The Statue of Misery


On October 28, 1886, 
the US President 
Grover Cleveland (who
As Erie County sheriff 
On occasion — when 
no hangmen could be found —
Executed men himself) 
Stood in the mist, in the midst 
of New York Harbor, 
on a former oyster island, 
And presided as the giant  
copper tower gleamed
Complete at last 

In spite of that,
Some four months later
Cleveland signed the Dawes Act
Atomizing native lands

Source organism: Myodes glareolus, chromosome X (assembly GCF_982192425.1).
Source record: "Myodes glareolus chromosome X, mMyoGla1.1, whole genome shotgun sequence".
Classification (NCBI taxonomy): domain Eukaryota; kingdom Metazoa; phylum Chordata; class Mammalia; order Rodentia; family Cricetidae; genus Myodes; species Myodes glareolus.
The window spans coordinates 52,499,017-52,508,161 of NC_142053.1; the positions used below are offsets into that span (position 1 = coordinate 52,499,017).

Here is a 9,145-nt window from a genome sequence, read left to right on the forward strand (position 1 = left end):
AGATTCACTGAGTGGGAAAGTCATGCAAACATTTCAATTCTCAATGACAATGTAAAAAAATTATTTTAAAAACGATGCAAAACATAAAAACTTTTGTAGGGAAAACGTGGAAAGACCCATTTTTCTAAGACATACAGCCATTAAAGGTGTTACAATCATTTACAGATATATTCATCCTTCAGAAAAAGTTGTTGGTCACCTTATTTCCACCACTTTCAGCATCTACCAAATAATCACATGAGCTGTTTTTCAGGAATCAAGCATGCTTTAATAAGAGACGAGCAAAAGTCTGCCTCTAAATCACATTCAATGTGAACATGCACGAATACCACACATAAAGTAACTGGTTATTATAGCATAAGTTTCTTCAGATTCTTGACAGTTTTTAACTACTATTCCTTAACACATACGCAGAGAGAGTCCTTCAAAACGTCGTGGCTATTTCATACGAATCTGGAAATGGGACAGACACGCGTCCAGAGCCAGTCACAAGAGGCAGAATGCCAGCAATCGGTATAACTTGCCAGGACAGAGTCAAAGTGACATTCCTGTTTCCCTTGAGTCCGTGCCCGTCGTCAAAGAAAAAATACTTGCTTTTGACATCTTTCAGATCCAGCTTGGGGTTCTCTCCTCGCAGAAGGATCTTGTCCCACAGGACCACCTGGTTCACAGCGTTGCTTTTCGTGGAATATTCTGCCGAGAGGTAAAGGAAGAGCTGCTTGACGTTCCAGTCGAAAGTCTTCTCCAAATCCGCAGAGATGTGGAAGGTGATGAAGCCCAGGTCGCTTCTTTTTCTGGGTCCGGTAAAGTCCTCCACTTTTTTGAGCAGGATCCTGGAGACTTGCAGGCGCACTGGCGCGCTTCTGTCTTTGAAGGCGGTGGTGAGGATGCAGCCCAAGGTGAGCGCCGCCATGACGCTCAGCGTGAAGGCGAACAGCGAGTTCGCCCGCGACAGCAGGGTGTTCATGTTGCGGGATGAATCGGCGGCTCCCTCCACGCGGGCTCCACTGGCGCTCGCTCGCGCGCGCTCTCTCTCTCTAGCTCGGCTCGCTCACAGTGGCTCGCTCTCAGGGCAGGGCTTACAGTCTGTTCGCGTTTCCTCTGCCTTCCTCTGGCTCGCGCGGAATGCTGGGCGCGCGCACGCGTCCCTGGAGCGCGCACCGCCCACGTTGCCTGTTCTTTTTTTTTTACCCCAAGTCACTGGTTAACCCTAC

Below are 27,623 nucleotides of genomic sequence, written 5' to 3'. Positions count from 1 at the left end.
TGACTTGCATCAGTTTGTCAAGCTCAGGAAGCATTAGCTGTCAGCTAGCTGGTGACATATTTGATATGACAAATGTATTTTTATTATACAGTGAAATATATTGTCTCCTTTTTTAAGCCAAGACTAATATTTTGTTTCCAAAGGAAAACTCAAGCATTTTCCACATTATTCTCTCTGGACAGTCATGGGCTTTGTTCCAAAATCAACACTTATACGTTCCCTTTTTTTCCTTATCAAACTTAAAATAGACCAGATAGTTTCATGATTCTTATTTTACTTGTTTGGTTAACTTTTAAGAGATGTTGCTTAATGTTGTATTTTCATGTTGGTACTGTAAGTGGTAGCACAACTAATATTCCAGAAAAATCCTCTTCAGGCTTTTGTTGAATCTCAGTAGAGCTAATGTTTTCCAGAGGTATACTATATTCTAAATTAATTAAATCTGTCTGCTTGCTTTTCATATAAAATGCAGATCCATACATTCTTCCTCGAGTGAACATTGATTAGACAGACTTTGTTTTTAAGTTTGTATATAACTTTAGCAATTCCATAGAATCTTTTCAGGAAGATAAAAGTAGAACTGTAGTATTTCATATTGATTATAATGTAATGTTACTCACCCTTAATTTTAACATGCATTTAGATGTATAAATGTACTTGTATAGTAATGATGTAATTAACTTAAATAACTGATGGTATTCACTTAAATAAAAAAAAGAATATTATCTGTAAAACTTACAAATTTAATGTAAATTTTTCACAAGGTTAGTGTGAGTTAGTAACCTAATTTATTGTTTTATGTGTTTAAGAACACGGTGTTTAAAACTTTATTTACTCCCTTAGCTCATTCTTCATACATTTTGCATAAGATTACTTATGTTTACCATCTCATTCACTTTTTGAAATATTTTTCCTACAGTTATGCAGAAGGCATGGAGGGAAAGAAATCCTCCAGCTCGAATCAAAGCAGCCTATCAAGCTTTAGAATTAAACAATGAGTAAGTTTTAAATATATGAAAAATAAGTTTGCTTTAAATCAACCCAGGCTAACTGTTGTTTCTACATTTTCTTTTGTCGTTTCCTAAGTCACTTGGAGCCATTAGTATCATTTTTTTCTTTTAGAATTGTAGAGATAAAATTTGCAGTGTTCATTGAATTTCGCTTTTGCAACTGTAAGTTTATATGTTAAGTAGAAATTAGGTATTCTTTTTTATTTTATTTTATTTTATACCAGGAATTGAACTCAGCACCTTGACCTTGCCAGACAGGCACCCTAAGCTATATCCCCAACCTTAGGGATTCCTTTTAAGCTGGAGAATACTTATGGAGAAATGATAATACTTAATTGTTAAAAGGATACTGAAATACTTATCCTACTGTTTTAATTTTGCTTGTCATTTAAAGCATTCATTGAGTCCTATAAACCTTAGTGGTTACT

And giving them away to, 
among others, railroad companies 
Whose cars, in that same year,
Were segregated
For the first time 
Then, in 1889, a poll tax was designed 
and signed 
In 1890, Mississippi 
Changed its constitution 
To disenfranchise its Black population
As that year neared its end
In December, on the 29th,
Near South Dakota’s Wounded Knee Creek, 
Two hundred fifty 
Three hundred maybe
were slaughtered 
In the morning 
by the Army 
Then as now, 
The statue stood 
Unable to help
Unable to move 
Unable to count the atrocities 
Of all the false philosophies 
Of men
Surprised they haven’t yanked her down 
To break her into bits 
To make their copper bullets with 

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